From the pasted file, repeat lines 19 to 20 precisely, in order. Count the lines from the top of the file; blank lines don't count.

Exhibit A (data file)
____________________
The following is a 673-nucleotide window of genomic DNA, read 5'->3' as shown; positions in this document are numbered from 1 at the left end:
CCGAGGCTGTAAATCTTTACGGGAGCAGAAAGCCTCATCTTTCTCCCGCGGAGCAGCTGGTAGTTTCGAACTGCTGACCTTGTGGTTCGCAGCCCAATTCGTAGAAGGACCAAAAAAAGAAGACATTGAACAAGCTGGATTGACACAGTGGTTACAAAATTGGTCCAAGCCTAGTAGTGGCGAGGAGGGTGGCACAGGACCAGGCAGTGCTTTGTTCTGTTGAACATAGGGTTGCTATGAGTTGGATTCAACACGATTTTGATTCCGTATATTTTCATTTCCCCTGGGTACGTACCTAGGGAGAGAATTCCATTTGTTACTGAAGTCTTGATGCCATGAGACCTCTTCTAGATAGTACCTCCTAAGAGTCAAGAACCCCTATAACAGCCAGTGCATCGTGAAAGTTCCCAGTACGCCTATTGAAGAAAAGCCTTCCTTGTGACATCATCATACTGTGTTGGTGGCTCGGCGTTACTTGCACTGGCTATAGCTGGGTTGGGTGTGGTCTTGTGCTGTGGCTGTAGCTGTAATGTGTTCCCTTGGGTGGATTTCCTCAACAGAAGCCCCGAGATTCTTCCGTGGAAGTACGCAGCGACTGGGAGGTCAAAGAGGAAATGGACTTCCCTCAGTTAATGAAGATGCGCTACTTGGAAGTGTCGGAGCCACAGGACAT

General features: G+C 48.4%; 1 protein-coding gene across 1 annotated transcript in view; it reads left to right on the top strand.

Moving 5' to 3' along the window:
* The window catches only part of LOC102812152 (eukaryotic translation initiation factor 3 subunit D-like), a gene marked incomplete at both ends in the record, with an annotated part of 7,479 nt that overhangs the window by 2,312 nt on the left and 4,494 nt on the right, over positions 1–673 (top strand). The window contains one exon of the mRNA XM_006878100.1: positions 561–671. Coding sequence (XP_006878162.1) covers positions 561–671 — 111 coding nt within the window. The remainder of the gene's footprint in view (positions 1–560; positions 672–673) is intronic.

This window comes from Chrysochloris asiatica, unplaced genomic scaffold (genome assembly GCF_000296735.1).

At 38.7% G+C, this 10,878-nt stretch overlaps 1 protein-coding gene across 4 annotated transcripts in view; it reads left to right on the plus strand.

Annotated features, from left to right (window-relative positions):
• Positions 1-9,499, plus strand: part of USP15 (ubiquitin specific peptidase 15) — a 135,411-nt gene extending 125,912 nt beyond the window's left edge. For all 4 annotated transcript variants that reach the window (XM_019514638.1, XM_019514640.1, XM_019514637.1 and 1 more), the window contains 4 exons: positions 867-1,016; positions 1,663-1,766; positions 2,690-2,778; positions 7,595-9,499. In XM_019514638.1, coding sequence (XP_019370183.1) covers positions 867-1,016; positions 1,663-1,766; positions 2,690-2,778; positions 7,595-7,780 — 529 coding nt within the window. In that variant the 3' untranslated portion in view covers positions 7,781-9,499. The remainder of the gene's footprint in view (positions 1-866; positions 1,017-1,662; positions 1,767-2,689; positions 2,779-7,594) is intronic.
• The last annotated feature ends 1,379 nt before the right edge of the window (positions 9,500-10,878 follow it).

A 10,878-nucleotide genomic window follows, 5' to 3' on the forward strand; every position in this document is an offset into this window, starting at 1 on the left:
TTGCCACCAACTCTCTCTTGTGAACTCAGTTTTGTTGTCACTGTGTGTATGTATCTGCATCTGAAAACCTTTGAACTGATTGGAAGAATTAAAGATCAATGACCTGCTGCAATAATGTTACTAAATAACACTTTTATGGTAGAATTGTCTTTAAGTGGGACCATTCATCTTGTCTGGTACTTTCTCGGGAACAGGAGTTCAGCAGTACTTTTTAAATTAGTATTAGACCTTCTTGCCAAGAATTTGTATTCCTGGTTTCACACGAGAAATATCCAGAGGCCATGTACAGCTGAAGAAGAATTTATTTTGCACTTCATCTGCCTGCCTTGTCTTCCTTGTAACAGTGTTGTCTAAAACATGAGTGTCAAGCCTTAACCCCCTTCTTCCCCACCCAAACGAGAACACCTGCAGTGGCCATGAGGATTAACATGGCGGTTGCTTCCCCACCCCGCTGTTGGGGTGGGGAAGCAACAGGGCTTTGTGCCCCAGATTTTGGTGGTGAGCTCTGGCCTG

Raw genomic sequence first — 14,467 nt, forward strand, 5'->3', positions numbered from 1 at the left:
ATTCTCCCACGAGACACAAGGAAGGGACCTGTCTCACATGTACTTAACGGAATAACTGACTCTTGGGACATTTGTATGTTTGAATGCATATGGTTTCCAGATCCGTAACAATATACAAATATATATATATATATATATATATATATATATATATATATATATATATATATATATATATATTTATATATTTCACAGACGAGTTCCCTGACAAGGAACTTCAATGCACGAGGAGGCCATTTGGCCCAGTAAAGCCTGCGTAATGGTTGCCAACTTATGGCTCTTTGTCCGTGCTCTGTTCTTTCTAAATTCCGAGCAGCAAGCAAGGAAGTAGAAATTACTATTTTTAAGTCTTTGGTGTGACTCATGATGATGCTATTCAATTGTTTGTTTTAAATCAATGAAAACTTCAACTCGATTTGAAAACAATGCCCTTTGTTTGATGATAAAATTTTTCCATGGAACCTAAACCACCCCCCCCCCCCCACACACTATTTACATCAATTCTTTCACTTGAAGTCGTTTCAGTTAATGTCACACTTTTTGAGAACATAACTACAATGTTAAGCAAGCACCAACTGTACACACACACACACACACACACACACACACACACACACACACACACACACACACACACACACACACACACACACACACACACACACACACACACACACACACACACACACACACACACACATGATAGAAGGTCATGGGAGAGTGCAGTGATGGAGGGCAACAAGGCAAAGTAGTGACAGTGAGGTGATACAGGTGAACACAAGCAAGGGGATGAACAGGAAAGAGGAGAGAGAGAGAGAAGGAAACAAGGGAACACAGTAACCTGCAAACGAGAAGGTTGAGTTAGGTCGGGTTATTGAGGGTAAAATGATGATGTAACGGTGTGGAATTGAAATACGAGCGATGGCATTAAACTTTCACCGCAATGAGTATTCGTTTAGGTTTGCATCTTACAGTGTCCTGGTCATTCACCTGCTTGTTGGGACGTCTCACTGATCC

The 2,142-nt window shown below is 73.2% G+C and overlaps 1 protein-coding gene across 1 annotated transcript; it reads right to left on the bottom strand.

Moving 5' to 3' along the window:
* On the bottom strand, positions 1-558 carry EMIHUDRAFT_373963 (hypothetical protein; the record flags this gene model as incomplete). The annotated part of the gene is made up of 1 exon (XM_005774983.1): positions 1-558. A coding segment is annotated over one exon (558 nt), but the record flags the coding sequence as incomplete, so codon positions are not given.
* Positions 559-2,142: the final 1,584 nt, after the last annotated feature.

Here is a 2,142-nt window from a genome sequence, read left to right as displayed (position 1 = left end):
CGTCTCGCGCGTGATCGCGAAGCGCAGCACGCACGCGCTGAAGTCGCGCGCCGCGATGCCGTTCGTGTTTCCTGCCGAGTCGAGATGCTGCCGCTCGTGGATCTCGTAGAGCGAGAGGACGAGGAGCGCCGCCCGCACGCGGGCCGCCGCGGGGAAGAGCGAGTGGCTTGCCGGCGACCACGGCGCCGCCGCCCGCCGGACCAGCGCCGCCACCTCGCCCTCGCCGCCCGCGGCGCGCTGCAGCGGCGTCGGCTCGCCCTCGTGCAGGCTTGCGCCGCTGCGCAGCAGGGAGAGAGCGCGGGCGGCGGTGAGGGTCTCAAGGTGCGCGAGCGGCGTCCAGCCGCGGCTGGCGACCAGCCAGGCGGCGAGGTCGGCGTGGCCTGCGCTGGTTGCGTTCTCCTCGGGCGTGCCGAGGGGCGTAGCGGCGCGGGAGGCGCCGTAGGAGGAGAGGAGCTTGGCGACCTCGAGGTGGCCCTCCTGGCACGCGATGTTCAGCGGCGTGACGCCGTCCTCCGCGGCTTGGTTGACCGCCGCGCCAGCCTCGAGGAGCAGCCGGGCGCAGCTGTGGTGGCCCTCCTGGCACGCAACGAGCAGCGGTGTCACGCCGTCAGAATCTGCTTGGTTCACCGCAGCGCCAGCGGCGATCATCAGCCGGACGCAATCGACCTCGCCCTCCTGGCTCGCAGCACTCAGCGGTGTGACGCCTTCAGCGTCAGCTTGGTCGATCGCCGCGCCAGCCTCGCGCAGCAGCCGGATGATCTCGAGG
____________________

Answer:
Here is a 2,142-nt window from a genome sequence, read left to right as displayed (position 1 = left end):
CGTCTCGCGCGTGATCGCGAAGCGCAGCACGCACGCGCTGAAGTCGCGCGCCGCGATGCCGTTCGTGTTTCCTGCCGAGTCGAGATGCTGCCGCTCGTGGATCTCGTAGAGCGAGAGGACGAGGAGCGCCGCCCGCACGCGGGCCGCCGCGGGGAAGAGCGAGTGGCTTGCCGGCGACCACGGCGCCGCCGCCCGCCGGACCAGCGCCGCCACCTCGCCCTCGCCGCCCGCGGCGCGCTGCAGCGGCGTCGGCTCGCCCTCGTGCAGGCTTGCGCCGCTGCGCAGCAGGGAGAGAGCGCGGGCGGCGGTGAGGGTCTCAAGGTGCGCGAGCGGCGTCCAGCCGCGGCTGGCGACCAGCCAGGCGGCGAGGTCGGCGTGGCCTGCGCTGGTTGCGTTCTCCTCGGGCGTGCCGAGGGGCGTAGCGGCGCGGGAGGCGCCGTAGGAGGAGAGGAGCTTGGCGACCTCGAGGTGGCCCTCCTGGCACGCGATGTTCAGCGGCGTGACGCCGTCCTCCGCGGCTTGGTTGACCGCCGCGCCAGCCTCGAGGAGCAGCCGGGCGCAGCTGTGGTGGCCCTCCTGGCACGCAACGAGCAGCGGTGTCACGCCGTCAGAATCTGCTTGGTTCACCGCAGCGCCAGCGGCGATCATCAGCCGGACGCAATCGACCTCGCCCTCCTGGCTCGCAGCACTCAGCGGTGTGACGCCTTCAGCGTCAGCTTGGTCGATCGCCGCGCCAGCCTCGCGCAGCAGCCGGATGATCTCGAGG